Published: June 1, 2021
Review by Greg Smith, Photos Courtesy Bertoia Auctions
VINELAND, N.J. – The train and toy collection of the late collector Paul Cole grossed more than $2.5 million for Bertoia Auctions May 21-22.
The catalog’s foreword tells the story of a man with an inquisitive mind who would go on to become an active member and president of the Antique Toy Collectors of America club and a proponent for the field in general. Cole received his MBA from Harvard before becoming a captain in the US Army. He worked as a systems engineer for IBM until his father passed away, at which point he moved back to his hometown of Bluefield, W.Va., to take over the family’s International Harvester dealership. Mechanically inclined, Cole would establish an automotive parts firm and would later own a Chevrolet and Cadillac dealership. He was also inclined towards social relationships, with the Bertoias writing, “If you had the good fortune of knowing Paul Cole… you knew you had made a new friend and that you were welcome in his circle.” Much of his hometown of Bluefield was in that circle and Cole served as the town’s mayor from 1981 to 1993.
Though Cole began in the 1970s collecting American and Lionel trains, by the 1990s he found what would become his passion: European trains. From Marklin and other premier makers, Cole’s collection grew to be one of the finest in America.
“Paul collected for 50 years,” auction house principal Jeanne Bertoia said. “He traveled through Europe and bought there from collectors and sellers.” On the collection’s quality, she said, “It was just the beauty of the collection and the rarity. Those two things really pushed the prices.”
The sale would outperform its aggregate estimate by a couple hundred thousand with the hammer price alone.
The auction’s leaderboard was appropriately filled with examples from Marklin from the first decade of the Twentieth Century.
“In the world of trains, Marklin is king,” Jeanne Bertoia said. “In other toys, too, whether it’s boats, trains or cars, Marklin is the premium toy manufacturer in the market.”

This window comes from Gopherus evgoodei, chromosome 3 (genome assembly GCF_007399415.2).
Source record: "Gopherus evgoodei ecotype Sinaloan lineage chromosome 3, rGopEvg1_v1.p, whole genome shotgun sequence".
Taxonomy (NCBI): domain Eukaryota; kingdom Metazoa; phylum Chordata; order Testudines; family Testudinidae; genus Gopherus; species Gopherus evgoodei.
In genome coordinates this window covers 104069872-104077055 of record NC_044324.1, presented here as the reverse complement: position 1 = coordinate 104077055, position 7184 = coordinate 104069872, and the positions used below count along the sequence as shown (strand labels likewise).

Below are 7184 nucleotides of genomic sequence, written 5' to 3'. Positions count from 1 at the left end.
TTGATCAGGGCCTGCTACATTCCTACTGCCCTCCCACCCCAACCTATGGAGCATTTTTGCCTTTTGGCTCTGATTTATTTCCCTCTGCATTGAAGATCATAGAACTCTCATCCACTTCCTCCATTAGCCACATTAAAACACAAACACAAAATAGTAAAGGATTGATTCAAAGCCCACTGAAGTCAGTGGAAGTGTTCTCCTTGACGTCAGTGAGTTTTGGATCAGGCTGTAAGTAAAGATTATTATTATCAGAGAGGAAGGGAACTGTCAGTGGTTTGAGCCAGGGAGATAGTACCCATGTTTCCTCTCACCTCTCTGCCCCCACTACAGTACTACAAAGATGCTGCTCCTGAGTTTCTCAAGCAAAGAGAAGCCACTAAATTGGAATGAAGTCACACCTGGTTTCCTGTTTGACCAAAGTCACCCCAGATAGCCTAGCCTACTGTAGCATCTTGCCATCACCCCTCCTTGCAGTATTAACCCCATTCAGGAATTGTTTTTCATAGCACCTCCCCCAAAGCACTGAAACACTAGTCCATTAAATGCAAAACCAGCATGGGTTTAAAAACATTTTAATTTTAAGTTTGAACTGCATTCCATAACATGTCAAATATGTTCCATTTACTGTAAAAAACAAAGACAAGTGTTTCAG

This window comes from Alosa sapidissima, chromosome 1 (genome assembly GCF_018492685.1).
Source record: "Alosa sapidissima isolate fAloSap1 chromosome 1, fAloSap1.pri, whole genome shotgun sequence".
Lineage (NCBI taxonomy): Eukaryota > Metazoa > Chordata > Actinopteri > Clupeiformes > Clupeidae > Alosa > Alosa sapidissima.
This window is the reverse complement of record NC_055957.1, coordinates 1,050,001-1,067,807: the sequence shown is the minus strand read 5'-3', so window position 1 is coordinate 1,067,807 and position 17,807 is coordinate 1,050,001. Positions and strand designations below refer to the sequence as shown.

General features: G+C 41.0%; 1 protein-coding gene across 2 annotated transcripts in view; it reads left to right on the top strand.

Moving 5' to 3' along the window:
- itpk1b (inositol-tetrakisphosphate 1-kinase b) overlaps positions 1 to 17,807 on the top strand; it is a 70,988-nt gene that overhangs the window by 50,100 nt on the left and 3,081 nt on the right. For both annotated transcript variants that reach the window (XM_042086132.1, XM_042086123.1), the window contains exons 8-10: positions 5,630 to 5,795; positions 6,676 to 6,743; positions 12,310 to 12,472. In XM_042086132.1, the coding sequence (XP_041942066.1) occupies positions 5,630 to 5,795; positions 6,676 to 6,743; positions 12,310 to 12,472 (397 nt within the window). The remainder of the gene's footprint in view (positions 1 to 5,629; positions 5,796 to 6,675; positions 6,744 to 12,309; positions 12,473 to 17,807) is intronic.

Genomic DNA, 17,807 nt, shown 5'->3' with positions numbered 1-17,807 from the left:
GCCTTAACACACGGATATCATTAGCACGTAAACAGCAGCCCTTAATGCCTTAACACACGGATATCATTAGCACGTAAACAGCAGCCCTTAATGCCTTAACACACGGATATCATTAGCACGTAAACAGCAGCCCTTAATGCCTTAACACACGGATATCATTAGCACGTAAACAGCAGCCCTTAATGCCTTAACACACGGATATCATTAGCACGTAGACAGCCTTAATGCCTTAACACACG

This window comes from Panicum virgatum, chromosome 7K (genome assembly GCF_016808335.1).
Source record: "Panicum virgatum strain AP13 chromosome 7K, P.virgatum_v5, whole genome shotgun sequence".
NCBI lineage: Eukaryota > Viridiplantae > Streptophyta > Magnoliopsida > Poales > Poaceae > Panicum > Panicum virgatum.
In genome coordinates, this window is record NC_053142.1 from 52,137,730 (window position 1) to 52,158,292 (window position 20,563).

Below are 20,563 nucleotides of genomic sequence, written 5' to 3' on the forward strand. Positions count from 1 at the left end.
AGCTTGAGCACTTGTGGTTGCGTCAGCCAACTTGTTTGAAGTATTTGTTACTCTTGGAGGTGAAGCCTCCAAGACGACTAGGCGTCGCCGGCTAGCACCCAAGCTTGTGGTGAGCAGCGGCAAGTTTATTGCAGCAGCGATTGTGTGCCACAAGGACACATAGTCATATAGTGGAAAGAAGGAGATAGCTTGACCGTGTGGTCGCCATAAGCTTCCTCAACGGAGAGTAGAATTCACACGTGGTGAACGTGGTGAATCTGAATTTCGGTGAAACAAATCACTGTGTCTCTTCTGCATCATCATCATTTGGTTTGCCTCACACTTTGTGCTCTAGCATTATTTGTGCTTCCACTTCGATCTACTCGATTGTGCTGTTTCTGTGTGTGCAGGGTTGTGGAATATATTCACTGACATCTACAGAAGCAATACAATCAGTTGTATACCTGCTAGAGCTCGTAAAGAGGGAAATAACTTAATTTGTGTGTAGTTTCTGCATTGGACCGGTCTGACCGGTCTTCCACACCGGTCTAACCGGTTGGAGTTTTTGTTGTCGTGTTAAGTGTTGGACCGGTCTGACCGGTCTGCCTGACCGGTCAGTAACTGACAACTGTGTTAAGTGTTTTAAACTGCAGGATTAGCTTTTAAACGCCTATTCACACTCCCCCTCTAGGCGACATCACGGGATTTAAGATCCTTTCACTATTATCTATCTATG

At $40,800 was a Marklin Schlitz beer car in O gauge, circa 1906. The car was hand painted in a banana yellow body with red highlights and black lettering that spelled “Schlitz / The Beer That Made Milwaukee Famous.” At the time of its manufacture, Marklin was trying to crack the code and figure out what American buyers wanted. The answer, it turned out, was beer, and the beer advertising cars proved a popular line for the company in the ensuing decade. Among collectors, the cars have proved a darling for their sense of historical custom – where a company could sell a toy with beer advertising emblazoned across it to children and it proved lucrative for them.
“They’re hot,” Jeanne Bertoia said. “We’ve sold this car in the past from Jerry Greene’s and Tony Annese’s collections. They always command a strong price.”
Marklin’s “Circus Oriental” wagon and gondola in gauge 1 was entirely hand painted including the details on the window shutters and the wagon’s banner. The gondola featured folding sides and the wagon had a compartment underneath that opened for storage. There are only a handful known. Auctioneer Michael Bertoia said, “To have one at all is a triumph for a collector, furthermore to have one in excellent condition – that’s what made this as valuable as it was.” It would go on to take $38,400.
Not far behind at $32,400 was a No 2361 Electric Tramway trolley in gauge 1 with clockwork mechanism and seven original figures. The trolley had been made for the American market, but not far away was a similar form from the company that was made for the European market. At $31,200 was an Electrische Strassenbahn trolley trailer in O gauge with six original figures. It was unpowered and came with its safety chains at each stairway.
Two American market Marklin locomotives would finish near each other. At $32,400 was a clockwork 4-4-0 express in O gauge with a deluxe six-wheel tender marked “NYC & HR” and at $31,200 was an electric 4-6-2 Pacific in gauge 1 with matching eight-wheel Pennsylvania Rail Road tender. Both were in near mint and pristine condition.